Before Eating Cicadas, Pause

It's less about eating screaming bugs, and more about eating things that have been in the ground for 17 years.
fried cicadas main getty.jpg

Fried cicadas (Getty Images)

"Spice Up Your Spring Soiree With a Timely, Tasty Treat." Scotch on the rocks? Why not Scotch on the cicadas? And so on

Over the next few weeks, as Brood II cicadas blanket the mid-Atlantic United States by the shovelful, including media/gastronomy hubs like New York City and Washington, D.C., expect to hear more and more about eating them. Magazines will at least mention cocktail recipes or run reflections on the sublime delicacy, the "shrimp of the land" -- if not features about how culturally important eating bugs is in certain corners, or how cultivating the millions of free calories could cure world hunger. Entomophagy in general is fascinating, thriving, and promising

The notion of eating cicadas in the U.S., though, is more precious. "See that abhorrent little monster there on the ground? Well, sir, I find it marvelous, and I'm going to put it inside of me. I find beauty in all things." Just another boring, ordinary dinner party? Not anymore, because we'll be serving big screaming bugs. At least it's something to talk about.

SHARK300200.jpgTime-lapse molting cicada (Wikimedia Commons)

Last week National Geographic pointed out that cicadas are gluten-free and low-carb. Which is true. Six years ago, the same magazine sold them as low-fat, which is also true. They are also soon to be enormously abundant, and eating them will not likely kill you. The same things can be said of wood chips, though, and pebbles. In too much of the world, food is too scarce; but abundance alone does not endorse consumption.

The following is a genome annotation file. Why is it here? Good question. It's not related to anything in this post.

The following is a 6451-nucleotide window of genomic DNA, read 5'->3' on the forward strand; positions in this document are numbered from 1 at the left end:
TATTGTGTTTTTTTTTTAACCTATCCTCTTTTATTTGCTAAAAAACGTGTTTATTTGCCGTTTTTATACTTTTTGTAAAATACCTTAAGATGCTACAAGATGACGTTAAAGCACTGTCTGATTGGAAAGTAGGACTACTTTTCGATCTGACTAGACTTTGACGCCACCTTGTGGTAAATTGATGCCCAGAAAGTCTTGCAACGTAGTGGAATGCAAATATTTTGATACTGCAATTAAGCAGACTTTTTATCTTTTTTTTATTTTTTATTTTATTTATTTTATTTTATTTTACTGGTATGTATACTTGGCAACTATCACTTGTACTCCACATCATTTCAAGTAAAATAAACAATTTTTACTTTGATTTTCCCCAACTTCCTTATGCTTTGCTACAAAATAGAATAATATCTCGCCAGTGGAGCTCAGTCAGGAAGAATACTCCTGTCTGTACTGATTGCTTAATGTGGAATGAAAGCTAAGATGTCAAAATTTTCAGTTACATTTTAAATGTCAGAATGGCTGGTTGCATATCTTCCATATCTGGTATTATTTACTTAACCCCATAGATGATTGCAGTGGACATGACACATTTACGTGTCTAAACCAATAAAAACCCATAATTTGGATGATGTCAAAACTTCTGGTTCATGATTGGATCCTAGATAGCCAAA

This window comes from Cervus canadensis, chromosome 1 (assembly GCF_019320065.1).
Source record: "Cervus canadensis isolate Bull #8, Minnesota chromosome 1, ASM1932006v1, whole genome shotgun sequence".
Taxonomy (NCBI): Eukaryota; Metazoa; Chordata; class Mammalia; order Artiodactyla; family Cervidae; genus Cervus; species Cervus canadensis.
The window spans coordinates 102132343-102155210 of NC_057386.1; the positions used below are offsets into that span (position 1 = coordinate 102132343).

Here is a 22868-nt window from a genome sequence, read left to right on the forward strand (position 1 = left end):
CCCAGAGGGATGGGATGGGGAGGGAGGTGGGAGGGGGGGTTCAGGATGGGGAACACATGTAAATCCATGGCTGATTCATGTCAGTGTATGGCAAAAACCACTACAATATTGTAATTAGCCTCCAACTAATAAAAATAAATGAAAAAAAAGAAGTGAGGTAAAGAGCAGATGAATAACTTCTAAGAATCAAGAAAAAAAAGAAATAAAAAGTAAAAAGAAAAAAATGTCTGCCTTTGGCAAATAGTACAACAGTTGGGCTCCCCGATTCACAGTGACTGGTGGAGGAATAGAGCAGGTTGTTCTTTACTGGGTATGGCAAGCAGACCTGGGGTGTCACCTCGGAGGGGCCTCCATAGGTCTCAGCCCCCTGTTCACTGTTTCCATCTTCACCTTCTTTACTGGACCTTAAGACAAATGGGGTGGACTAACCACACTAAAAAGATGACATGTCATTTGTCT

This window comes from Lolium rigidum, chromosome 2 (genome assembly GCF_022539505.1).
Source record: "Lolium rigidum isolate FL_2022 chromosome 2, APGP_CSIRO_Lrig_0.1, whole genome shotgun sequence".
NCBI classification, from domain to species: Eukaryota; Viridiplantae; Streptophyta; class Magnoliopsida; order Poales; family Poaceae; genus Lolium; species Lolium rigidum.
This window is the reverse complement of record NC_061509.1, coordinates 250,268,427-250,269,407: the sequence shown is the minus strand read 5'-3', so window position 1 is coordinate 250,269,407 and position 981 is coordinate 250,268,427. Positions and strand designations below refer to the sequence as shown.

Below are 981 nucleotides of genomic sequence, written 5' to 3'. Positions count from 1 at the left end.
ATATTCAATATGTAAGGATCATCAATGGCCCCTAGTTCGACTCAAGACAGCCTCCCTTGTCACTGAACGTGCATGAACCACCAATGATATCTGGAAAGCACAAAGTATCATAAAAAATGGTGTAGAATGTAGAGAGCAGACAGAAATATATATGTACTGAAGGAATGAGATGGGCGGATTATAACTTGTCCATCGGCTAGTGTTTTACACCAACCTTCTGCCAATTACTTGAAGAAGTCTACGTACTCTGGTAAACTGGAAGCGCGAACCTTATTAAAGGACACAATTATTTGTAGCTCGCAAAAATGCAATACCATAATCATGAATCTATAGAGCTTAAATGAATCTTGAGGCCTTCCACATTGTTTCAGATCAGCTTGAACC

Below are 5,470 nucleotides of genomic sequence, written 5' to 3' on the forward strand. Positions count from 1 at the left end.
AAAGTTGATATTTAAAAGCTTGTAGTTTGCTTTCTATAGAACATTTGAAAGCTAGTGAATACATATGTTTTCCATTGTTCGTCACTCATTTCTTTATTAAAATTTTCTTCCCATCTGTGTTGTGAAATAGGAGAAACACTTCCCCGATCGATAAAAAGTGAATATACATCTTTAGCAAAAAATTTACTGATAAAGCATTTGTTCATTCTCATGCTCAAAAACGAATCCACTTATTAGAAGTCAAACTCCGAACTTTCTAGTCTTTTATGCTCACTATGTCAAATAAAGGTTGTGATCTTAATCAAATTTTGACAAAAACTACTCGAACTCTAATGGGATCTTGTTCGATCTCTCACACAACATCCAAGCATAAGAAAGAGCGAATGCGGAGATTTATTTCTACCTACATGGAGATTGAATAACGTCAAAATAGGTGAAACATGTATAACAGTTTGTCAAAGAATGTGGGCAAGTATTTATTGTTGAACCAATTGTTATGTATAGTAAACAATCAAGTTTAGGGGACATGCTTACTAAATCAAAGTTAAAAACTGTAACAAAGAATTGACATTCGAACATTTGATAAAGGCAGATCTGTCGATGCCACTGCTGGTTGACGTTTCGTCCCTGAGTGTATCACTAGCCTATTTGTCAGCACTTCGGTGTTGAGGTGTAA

One of the most common concerns I hear is that cicadas will molt in our stomachs. Well, I actually don't hear that, but I do think about it. The answer is of course, they won't. It's amid that sort of concern, though, that some see eating cicadas as a manifestation of human dominance over the pestilence. Who said they could suck on our tree roots for all those years and then just decide to take over our nice suburban communities? If cicadas could eat us, they probably would, so we should eat them first. But that's only partly true. According to the University of Michigan Museum of Zoology, "Periodical cicadas can hurt you only if they mistake you for a tree branch and try to feed, something that can happen only if you hold a cicada in your hand for a very long time (eventually this makes the cicada hot and thirsty)."

Some will mention that cicadas are arthropods, like shrimp and lobster. Eating them is just a step away. Just like how cats and cows are both mammals, so it's okay that you eat cats. Cats that have been living underground for 17 years. And that really is the thing. I'm sure I've eaten things that have been underground for 17 years, but not knowingly, not happily.

SHARK300200.jpgA 13-year cicada peers menacingly over a ledge in Chapel Hill, North Carolina, in 2011. (Gerry Broome / AP)

Cultural differences and social etiquette aside, are they safe to eat? How many chemicals do they absorb underground? Entomologist Jenna Jadin, a fellow at the American Association for the Advancement of Science, wrote a book of cicada recipes, so she's not impartial, but she says they're probably fine in small doses. Still the first page of her book reads: "The University of Maryland and the [cicada interest group] Cicadamaniacs do not advocate eating cicadas without first consulting your doctor." That caveat seems extreme, but, their words, not mine. It may refer to the possibility of a shellfish allergy. If you have a shellfish allergy, cicadas may not be for you. Meanwhile the site Cicada Mania warns that even dogs should be wary: "Pets can choke on the rigid wings and other hard body parts of the cicadas; pets will gorge themselves on cicadas, and possibly become ill and vomit; pets who consume cicadas sprayed with copious amounts of pesticide can and will die."

Take it all in context; an opportunity to re-evaluate everything. Here is what Americans eating Brood II cicadas looks like so far.

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James Hamblin, MD, is a senior editor at The Atlantic. He writes the health column for the monthly magazine and hosts the video series If Our Bodies Could Talk.

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